Whether you blame Brexit or Coronavirus, the cost of filling your supermarket trolley is only going up. Find out how you can stop your food bills spiralling with our top 10 tips.
There’s no denying food costs are rising. According to figures from the Centre for Economics and Business Research the price of margarine was up by 15.6%, butter by 6.4% and yoghurt by 9.7% in the 12 months to December 2021. Lamb will set you back 8.5% more while the cost of crisps has risen by 6.9%.
You don’t have to pay more for your weekly shop, however. Find out how smarter shopping can keep your bills in check.
With most of us being able to walk to a supermarket it’s easy to shop little and often, but each time you go in you are likely to succumb to temptation and spend more than you need. You will spend less if you plan ahead and just shop once a week. Choose a day that works for you and stick to it.
Shop smart: If you are shopping in-store try and go in the evening. Not only will it be quieter but you may also be able to get some great mark-downs. You’ll also get better value for money in full-size supermarkets rather than local convenience stores like Sainsbury's Local or Tesco Express.
One of the easiest ways to trim your shopping bill is to plan what you will eat in the week ahead as it means you will only buy the food you need. It’s also a great way of tackling food waste. So if you’re buying a chicken to roast on Sunday, you can also schedule in a Monday night risotto with the leftovers.
Planning meals with similar ingredients also reduces the amount of food you need to buy and means you’re less likely to end up throwing food away.
Once you have a meal plan, it shouldn’t take long to write a shopping list. Don’t forget to check your cupboards before you shop - are you sure there isn’t a jar of ground cumin at the back of the cupboard already?
Supermarkets have many tricks to make you spend more, but it is easier to be disciplined if you have a list. If it’s not on the list, it’s not in the trolley!
Shopping online is not only quicker, but it also means you won’t get tempted by the smells wafting out of the in-store bakery or the tins of Roses or Heroes piled high in the entrance.
Most accounts will allow you to create a shopping list which you can save for future orders. This makes it easier to avoid impulse buys or shop floor deals you really don’t need.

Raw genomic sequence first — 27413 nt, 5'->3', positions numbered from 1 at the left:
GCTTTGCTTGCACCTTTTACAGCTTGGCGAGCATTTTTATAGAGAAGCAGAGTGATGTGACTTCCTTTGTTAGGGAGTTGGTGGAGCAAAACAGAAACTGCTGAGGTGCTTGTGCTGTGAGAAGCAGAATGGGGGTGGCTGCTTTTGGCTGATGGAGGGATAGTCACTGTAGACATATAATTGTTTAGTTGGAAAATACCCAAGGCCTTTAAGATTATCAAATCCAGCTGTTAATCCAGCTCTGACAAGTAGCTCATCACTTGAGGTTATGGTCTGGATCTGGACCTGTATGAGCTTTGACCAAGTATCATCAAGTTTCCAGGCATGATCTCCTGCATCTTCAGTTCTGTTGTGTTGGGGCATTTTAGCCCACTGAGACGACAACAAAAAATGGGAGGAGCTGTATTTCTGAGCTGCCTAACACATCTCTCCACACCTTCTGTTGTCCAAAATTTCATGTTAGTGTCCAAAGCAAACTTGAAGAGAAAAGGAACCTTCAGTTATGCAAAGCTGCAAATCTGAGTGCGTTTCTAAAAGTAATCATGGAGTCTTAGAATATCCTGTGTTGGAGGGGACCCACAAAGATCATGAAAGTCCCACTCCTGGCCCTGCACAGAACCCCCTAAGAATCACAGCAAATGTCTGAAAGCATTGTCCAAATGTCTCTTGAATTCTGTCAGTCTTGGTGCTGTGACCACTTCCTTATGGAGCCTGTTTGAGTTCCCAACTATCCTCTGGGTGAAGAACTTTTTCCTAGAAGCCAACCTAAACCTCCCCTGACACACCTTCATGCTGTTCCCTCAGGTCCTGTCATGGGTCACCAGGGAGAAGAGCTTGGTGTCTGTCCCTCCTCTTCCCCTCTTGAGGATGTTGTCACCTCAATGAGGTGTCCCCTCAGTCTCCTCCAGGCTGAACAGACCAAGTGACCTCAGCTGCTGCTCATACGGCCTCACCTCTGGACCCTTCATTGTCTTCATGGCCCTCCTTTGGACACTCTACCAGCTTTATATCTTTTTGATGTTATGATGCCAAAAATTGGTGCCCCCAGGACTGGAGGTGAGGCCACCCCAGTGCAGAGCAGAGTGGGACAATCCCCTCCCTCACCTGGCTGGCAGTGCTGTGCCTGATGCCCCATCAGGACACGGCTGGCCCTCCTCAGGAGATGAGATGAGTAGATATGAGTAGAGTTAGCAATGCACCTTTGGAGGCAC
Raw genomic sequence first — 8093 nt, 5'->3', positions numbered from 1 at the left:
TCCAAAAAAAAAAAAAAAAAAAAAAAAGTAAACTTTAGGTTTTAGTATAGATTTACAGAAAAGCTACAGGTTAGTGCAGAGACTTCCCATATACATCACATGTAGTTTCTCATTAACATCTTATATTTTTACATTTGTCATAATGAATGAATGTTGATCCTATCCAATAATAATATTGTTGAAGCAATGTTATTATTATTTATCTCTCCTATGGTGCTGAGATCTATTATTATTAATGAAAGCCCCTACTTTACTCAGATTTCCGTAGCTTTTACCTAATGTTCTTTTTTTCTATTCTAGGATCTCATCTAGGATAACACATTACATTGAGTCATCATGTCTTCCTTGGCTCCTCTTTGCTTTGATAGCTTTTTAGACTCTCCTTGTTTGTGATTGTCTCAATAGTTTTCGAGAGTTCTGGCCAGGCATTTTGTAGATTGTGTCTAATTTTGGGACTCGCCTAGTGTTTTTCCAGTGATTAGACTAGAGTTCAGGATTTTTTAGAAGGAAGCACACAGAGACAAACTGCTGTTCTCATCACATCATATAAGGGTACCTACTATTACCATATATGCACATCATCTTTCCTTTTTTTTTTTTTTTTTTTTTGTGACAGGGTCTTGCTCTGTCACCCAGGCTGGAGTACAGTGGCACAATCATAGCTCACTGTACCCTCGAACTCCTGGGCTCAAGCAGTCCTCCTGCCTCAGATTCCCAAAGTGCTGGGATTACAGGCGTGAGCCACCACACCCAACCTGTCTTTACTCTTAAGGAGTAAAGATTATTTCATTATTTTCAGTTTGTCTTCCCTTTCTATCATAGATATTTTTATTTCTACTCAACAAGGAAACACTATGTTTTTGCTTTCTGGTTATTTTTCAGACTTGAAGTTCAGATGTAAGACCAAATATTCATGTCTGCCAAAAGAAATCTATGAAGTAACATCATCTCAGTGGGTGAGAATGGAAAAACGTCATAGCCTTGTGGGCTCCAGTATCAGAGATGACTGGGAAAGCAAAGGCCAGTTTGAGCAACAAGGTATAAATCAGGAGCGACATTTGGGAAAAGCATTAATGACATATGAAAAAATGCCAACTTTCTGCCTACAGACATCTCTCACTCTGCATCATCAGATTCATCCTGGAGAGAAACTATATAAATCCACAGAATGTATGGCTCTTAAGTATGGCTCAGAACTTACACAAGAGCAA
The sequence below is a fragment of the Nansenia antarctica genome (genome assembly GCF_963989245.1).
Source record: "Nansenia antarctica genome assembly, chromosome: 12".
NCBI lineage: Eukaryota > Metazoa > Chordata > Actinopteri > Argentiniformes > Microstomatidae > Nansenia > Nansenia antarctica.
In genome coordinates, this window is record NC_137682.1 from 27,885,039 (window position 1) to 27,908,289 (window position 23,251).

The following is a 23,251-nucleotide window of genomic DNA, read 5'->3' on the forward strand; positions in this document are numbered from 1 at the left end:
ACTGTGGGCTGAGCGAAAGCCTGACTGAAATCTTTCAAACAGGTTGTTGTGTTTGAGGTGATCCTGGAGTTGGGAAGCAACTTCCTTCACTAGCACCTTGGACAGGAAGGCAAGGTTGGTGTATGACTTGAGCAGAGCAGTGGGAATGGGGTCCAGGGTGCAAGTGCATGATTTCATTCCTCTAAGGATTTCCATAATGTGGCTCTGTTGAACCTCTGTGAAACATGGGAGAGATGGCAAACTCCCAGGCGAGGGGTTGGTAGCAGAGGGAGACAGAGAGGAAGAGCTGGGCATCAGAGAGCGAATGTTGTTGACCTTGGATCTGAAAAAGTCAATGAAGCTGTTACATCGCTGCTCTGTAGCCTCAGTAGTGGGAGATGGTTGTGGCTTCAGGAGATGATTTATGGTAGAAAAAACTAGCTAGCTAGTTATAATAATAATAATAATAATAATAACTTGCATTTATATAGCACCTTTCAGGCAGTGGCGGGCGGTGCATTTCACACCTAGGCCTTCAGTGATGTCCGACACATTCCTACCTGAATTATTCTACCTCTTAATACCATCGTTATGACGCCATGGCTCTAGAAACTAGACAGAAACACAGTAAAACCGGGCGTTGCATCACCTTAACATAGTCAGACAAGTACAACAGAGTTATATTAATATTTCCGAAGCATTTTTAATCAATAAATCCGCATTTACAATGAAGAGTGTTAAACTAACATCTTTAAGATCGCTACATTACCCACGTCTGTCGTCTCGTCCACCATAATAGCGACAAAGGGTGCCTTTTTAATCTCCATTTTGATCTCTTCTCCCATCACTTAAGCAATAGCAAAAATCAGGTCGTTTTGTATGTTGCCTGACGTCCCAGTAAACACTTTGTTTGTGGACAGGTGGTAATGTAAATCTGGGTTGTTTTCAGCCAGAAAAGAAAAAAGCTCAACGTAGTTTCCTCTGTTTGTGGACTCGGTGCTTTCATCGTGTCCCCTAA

Shop smart: If you’re galled by the cost of delivery some supermarkets will charge you less if you choose a longer delivery window. Alternatively click and collect is usually free.
Those bits of paper you get given along with your receipt are only going to get lost at the bottom of your bag. Keep your loyalty points and coupons in one place; on the app on your phone, so you will never be without them.
Whether you’re shopping online or in-store, never do it on an empty stomach. Shopping when you’re hungry only makes you more likely to splurge on convenience foods and snacks. Having something to eat first will keep your bills and your waistline trim.
One of the many ploys supermarkets use to get us filling our trolleys are multi-buy offers like buy one get one free deals. Everybody loves a freebie but these deals are only really a bargain if it’s food you were going to buy anyway and you’ll be able to eat it before it’s use-by date.
A really quick and easy way to save money is to start dropping brands. Lots of people have preconceptions about the quality of certain supermarket own items like baked beans, ketchup and breakfast cereals.
Not all own brand products will be as tasty as their branded alternatives, but some undoubtedly are. Try them, you might be pleasantly surprised.
Even if you don’t drop every brand you use, switching a few can make a significant difference to your food bill.
Sticking to a list or a budget does take discipline. If you are worried about getting carried away in the aisles make it impossible for you to spend more than you can afford. You can do that by bringing your weekly food budget in cash, or transferring it onto a debit card or prepaid card and only using that when you shop.
If you’ve got a decent size freezer make the most of it. Or, if you’ve not got one it could be a very sensible investment.
Freezer space makes it easier to batch cook your meals, store leftovers, and take advantage of end of day discounts on items like meat and fish.
In weeks when money is tight, digging out meals from the freezer can be a great way of eating well and keeping your costs down.
Shop smart: Whether you love a curry or a lasagne, batch cooking your favourites and freezing them, can save you an expensive take away or ready meal on those nights you don’t fancy cooking.
According to our weekly shop index, the UK ranks as the 32nd most expensive country in the world for food shopping, with the average food cost per week being just under £61. Find out which food items have increased and decreased the most via our cost of living statistics page.
Salman is our personal finance editor with over 10 years’ experience as a journalist. He has previously written for Finder and regularly provides his expert view on financial and consumer spending issues for local and national press such as The Express, Travel Daily, and The Daily Star.
Salman is our personal finance editor with over 10 years’ experience as a journalist. He has previously written for Finder and regularly provides his expert view on financial and consumer spending issues for local and national press.